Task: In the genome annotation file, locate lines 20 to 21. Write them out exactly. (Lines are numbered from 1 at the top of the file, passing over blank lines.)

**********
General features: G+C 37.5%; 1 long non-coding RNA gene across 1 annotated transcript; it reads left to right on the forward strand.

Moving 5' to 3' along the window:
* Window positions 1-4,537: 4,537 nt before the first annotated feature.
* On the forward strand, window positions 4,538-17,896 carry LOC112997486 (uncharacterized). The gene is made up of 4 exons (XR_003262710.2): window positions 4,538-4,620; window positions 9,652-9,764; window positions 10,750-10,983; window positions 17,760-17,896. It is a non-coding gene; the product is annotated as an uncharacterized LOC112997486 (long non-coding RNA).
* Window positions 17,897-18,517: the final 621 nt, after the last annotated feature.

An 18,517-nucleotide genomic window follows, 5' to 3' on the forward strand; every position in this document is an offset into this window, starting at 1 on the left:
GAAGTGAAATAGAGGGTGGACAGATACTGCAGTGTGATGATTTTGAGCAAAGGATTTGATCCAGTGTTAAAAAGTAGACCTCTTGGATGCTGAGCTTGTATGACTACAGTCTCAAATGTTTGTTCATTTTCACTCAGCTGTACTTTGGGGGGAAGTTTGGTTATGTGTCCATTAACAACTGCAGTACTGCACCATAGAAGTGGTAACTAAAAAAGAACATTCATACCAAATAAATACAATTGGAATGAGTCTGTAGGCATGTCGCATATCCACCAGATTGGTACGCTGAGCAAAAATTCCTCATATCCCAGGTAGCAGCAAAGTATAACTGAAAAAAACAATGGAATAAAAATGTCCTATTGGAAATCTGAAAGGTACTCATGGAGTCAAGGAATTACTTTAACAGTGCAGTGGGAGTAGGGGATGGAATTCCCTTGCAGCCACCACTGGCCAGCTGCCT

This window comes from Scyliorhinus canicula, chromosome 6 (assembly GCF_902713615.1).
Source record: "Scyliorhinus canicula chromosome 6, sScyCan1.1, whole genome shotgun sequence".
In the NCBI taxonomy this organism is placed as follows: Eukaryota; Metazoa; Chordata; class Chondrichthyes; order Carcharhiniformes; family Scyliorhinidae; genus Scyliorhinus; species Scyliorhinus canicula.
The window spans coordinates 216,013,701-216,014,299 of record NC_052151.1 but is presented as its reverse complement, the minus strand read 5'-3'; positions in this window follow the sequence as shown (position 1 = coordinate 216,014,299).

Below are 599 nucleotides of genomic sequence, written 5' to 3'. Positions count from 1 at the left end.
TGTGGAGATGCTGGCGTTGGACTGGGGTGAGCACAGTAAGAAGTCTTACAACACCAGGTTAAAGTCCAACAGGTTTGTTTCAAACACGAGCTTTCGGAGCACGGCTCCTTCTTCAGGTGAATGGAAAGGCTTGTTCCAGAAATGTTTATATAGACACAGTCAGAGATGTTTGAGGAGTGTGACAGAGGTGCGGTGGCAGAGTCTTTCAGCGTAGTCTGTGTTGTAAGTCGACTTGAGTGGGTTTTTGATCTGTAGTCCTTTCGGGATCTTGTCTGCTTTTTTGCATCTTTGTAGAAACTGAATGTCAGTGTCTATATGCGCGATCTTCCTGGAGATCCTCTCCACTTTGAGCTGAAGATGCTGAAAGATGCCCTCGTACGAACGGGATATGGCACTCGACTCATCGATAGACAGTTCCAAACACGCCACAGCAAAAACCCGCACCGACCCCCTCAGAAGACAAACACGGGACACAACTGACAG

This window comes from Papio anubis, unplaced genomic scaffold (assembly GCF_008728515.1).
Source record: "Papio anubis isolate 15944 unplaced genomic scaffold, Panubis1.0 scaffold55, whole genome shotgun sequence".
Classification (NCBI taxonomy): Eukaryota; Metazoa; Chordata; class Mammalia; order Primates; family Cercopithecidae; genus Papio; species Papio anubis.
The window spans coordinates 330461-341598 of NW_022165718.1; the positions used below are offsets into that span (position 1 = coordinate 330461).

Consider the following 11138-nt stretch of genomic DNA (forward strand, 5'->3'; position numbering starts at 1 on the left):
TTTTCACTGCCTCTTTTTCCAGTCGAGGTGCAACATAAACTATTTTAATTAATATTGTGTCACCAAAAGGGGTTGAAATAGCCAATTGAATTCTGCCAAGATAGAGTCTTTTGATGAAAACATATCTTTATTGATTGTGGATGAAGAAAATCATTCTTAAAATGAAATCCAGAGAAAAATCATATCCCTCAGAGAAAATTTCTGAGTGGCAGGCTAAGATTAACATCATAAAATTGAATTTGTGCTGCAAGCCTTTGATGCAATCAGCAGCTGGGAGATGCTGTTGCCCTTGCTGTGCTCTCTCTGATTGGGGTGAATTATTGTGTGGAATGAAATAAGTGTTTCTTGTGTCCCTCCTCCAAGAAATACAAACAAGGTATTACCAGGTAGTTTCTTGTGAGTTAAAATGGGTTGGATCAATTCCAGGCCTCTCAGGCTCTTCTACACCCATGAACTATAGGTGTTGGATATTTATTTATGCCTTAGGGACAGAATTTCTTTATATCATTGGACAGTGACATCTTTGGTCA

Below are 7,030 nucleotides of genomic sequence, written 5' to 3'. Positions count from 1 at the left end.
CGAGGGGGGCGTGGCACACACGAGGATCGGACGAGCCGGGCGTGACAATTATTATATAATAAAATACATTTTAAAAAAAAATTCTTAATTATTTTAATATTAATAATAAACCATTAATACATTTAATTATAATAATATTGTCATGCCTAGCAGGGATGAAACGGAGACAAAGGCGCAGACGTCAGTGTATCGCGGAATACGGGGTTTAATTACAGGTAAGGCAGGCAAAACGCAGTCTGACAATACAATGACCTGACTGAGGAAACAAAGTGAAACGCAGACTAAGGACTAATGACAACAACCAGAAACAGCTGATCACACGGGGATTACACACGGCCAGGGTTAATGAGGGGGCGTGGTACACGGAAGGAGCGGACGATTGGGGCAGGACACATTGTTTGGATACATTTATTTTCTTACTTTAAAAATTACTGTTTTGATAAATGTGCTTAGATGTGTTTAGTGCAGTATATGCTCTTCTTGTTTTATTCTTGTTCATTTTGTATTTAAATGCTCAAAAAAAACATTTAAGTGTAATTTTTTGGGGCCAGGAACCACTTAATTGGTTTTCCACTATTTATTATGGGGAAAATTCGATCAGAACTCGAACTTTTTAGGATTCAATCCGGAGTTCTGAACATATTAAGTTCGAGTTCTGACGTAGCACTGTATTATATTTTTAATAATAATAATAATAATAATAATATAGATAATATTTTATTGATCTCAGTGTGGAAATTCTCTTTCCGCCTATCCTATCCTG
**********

Below are 7,030 nucleotides of genomic sequence, written 5' to 3'. Positions count from 1 at the left end.
CGAGGGGGGCGTGGCACACACGAGGATCGGACGAGCCGGGCGTGACAATTATTATATAATAAAATACATTTTAAAAAAAAATTCTTAATTATTTTAATATTAATAATAAACCATTAATACATTTAATTATAATAATATTGTCATGCCTAGCAGGGATGAAACGGAGACAAAGGCGCAGACGTCAGTGTATCGCGGAATACGGGGTTTAATTACAGGTAAGGCAGGCAAAACGCAGTCTGACAATACAATGACCTGACTGAGGAAACAAAGTGAAACGCAGACTAAGGACTAATGACAACAACCAGAAACAGCTGATCACACGGGGATTACACACGGCCAGGGTTAATGAGGGGGCGTGGTACACGGAAGGAGCGGACGATTGGGGCAGGACACATTGTTTGGATACATTTATTTTCTTACTTTAAAAATTACTGTTTTGATAAATGTGCTTAGATGTGTTTAGTGCAGTATATGCTCTTCTTGTTTTATTCTTGTTCATTTTGTATTTAAATGCTCAAAAAAAACATTTAAGTGTAATTTTTTGGGGCCAGGAACCACTTAATTGGTTTTCCACTATTTATTATGGGGAAAATTCGATCAGAACTCGAACTTTTTAGGATTCAATCCGGAGTTCTGAACATATTAAGTTCGAGTTCTGACGTAGCACTGTATTATATTTTTAATAATAATAATAATAATAATAATATAGATAATATTTTATTGATCTCAGTGTGGAAATTCTCTTTCCGCCTATCCTATCCTG